-The Sinister Secret of Saltmarsh, pg. 3

The Sinister Secret of Saltmarsh was written by David J. Browne with Don Turnbull and was published in 1981 by TSR’s UK division. It’s an excellent introductory module, designed for levels 1-3 and filled with enough twists and turns to keep the players guessing.

This was another of our go-to modules back when I started gaming. The haunted house aspect gave it a different flair from the other dungeons we ran and the mystery gave the adventure extra allure. If you’re not familiar with this module you may want to give this review a pass, as the titular secret is an important part of the scenario and there will be spoilers ahead.

You have been warned.

The adventure focuses on the abandoned mansion of an evil alchemist who vanished 20 years ago. Stories of mysterious lights appearing in the house, coupled with unearthly shrieks and other hauntings, have caused the people of Saltmarsh to shun the building. These tales are bolstered by locals who are all to eager to share stories of their narrow escapes from ghosts or vampires, especially if prompted by a few pints of ale. However there is also speculation about the missing alchemist’s wealth, which may still be hidden somewhere inside.

With a crumbling mansion on a cliff high above the sea combined with legends of lost treasure and evil spirits the setup is worthy of a Hammer horror film. However the true secret of the mansion is much more prosaic. The house is not haunted, it is the shore base for a group of smugglers who are lead by an illusionist. He uses his spells to perpetuate the myths about the house.

The mansion’s map is well done. The upper floors are creepy enough to keep the party on edge, a sensation bolstered by the illusionist’s spells. In true old school fashion the layout offers several ways to explore the house, and two secret ways to access the hidden lower chambers where the smugglers have their headquarters. Also within the lower halls is a sea cave where the smuggler’s ship can be found at anchor.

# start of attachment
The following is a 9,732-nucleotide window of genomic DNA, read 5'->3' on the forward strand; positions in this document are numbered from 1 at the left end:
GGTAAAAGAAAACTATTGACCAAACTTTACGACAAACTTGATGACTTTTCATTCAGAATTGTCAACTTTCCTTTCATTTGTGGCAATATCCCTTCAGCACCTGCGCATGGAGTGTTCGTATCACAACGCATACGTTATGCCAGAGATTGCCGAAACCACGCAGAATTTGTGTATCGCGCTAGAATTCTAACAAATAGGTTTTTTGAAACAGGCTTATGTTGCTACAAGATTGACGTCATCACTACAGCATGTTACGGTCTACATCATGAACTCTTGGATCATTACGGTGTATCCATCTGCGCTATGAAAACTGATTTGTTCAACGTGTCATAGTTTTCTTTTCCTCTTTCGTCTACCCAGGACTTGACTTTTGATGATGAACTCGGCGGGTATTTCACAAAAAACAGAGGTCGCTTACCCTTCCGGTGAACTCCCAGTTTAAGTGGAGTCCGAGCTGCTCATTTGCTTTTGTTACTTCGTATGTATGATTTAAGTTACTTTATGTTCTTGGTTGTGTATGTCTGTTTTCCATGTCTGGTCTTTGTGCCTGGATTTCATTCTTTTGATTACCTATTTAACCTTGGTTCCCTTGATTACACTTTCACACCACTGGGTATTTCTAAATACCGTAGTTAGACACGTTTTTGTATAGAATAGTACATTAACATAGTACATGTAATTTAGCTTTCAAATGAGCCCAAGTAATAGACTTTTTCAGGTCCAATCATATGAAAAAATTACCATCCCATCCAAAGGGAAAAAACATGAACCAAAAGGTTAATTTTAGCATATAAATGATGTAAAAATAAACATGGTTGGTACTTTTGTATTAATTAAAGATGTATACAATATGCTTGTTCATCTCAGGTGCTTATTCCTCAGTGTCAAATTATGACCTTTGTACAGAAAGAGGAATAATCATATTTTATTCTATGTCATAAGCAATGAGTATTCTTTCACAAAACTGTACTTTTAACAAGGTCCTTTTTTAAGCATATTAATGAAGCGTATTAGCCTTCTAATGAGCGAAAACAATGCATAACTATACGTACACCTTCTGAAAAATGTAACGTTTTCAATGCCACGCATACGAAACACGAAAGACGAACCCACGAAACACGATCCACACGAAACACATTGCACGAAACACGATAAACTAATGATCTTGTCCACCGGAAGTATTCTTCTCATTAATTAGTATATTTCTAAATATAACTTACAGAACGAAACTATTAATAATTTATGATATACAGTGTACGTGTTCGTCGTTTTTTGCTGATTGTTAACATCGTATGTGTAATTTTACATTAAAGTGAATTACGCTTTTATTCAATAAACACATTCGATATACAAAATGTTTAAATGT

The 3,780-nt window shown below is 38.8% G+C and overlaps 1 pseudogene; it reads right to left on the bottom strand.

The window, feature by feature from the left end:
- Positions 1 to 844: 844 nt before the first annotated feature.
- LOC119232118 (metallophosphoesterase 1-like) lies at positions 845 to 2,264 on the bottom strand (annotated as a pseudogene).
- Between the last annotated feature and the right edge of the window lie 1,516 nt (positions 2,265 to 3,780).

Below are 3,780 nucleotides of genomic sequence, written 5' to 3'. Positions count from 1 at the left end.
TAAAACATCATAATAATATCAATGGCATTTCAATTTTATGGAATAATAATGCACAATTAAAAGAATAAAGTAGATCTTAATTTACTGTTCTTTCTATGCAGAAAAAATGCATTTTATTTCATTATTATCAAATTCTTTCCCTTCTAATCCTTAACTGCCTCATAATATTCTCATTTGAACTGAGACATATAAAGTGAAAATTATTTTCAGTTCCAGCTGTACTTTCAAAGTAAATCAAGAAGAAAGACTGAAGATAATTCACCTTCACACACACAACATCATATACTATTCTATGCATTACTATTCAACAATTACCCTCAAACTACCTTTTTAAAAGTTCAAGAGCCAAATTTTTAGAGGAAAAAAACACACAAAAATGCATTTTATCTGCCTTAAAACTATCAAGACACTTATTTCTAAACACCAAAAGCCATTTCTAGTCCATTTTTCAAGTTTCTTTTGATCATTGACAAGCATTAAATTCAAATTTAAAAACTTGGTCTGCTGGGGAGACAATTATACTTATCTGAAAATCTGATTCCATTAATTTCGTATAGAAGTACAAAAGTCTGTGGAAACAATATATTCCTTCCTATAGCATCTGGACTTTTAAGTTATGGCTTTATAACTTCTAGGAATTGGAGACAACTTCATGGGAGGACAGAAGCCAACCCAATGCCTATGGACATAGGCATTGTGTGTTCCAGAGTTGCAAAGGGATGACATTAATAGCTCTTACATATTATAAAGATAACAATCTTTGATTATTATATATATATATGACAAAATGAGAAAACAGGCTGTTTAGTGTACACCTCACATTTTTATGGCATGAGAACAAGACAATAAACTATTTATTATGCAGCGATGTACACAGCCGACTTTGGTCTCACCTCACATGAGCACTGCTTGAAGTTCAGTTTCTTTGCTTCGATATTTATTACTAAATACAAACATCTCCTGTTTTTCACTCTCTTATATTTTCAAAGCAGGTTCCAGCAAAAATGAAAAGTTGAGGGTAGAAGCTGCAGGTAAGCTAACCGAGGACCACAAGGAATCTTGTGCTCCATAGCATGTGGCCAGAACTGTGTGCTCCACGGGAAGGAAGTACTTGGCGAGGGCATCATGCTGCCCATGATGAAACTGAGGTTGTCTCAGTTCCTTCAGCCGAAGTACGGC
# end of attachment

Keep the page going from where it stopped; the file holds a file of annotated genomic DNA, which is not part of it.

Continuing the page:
“You have entered a room which is so unlike anything else you have seen in the House that for a moment you pause, somewhat taken aback. The illumination here is good since several lighted torches are held in shoulder-high brackets around the walls. This was obviously a cellar, but equally obviously it is now used for an entirely different purpose; your first impression is that it is the living quarters for about ten people.”

-The Sinister Secret of Saltmarsh, pg. 11

I have never failed to get a rise out of the party when they discover the truth about the house. The twist from Hammer horror film to Scooby Doo caper is what makes this adventure unique and memorable. It’s a fun mix of exploration and mystery with several fine additions thrown in, such as a room barricaded by the smugglers that contains some of the alchemist’s creations or the hidden laboratory where the alchemist’s final fate can be discovered.

The writing in the adventure is flowery and verbose, even compared to adventures written by Gary Gygax. I enjoy this and it makes the adventure fun for the DM to read. Unfortunately it also spills into the boxed text.